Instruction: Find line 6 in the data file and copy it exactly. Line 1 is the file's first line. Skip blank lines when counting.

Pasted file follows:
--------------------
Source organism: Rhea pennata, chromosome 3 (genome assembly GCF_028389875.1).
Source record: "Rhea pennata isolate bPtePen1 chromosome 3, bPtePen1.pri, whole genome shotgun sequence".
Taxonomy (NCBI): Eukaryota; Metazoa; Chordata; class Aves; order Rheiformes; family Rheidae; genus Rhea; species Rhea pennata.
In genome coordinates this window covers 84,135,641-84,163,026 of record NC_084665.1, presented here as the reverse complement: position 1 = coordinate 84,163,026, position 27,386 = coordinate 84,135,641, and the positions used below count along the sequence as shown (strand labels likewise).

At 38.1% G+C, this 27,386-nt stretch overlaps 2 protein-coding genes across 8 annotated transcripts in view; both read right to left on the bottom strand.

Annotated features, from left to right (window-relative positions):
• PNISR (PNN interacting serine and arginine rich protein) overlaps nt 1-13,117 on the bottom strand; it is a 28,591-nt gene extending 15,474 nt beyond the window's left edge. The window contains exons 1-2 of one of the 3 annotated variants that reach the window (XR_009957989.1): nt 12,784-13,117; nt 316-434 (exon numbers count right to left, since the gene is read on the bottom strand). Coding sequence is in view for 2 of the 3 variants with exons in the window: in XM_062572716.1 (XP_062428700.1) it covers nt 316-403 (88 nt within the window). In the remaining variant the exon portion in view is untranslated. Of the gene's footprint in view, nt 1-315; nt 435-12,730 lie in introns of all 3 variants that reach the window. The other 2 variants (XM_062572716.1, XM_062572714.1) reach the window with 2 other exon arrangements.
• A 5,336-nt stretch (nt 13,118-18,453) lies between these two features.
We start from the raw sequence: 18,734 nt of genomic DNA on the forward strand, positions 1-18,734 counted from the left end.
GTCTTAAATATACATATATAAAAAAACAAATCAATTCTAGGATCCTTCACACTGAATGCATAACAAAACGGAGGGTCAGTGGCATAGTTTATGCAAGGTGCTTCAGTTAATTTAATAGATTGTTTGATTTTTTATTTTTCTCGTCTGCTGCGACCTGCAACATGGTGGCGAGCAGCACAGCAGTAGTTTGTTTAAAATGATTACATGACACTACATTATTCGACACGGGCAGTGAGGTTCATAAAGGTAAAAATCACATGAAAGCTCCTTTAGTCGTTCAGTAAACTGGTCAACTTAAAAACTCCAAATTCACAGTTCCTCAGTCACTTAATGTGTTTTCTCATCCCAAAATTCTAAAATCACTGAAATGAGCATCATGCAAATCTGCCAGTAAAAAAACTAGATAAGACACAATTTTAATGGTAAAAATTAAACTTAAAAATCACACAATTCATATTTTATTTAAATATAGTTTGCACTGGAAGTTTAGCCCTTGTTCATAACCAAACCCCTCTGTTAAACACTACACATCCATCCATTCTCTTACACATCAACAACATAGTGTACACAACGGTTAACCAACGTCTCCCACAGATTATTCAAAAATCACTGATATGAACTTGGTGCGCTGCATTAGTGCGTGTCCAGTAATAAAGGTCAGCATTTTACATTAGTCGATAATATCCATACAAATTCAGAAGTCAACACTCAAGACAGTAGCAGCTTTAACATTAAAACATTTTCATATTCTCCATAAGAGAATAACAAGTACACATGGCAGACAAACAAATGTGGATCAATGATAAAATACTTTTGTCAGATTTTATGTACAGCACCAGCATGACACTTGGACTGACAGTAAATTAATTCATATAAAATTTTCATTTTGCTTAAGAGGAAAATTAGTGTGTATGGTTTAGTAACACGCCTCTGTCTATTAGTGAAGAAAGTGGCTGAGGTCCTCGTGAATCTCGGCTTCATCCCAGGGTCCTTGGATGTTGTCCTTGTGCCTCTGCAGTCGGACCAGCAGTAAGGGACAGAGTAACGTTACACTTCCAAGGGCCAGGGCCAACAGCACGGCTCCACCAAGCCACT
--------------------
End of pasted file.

Annotated features, from left to right (window-relative positions):